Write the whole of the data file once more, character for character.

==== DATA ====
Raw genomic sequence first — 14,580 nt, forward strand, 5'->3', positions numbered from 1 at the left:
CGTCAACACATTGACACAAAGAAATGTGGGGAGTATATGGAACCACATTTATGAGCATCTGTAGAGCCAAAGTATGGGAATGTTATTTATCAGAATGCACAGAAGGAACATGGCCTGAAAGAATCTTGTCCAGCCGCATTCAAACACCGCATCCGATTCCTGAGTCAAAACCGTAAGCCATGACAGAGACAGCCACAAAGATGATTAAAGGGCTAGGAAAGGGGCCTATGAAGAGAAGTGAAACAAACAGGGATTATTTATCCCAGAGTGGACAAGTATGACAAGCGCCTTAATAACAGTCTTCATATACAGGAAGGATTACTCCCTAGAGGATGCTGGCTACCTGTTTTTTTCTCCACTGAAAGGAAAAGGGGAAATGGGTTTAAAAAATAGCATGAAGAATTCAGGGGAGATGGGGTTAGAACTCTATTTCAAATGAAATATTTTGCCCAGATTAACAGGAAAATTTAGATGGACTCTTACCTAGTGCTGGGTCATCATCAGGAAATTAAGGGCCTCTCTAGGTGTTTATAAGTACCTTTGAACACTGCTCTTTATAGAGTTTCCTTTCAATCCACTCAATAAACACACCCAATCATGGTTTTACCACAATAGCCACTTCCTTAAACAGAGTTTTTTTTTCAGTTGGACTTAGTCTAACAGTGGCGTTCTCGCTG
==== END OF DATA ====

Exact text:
Raw genomic sequence first — 14,580 nt, forward strand, 5'->3', positions numbered from 1 at the left:
CGTCAACACATTGACACAAAGAAATGTGGGGAGTATATGGAACCACATTTATGAGCATCTGTAGAGCCAAAGTATGGGAATGTTATTTATCAGAATGCACAGAAGGAACATGGCCTGAAAGAATCTTGTCCAGCCGCATTCAAACACCGCATCCGATTCCTGAGTCAAAACCGTAAGCCATGACAGAGACAGCCACAAAGATGATTAAAGGGCTAGGAAAGGGGCCTATGAAGAGAAGTGAAACAAACAGGGATTATTTATCCCAGAGTGGACAAGTATGACAAGCGCCTTAATAACAGTCTTCATATACAGGAAGGATTACTCCCTAGAGGATGCTGGCTACCTGTTTTTTTCTCCACTGAAAGGAAAAGGGGAAATGGGTTTAAAAAATAGCATGAAGAATTCAGGGGAGATGGGGTTAGAACTCTATTTCAAATGAAATATTTTGCCCAGATTAACAGGAAAATTTAGATGGACTCTTACCTAGTGCTGGGTCATCATCAGGAAATTAAGGGCCTCTCTAGGTGTTTATAAGTACCTTTGAACACTGCTCTTTATAGAGTTTCCTTTCAATCCACTCAATAAACACACCCAATCATGGTTTTACCACAATAGCCACTTCCTTAAACAGAGTTTTTTTTTCAGTTGGACTTAGTCTAACAGTGGCGTTCTCGCTG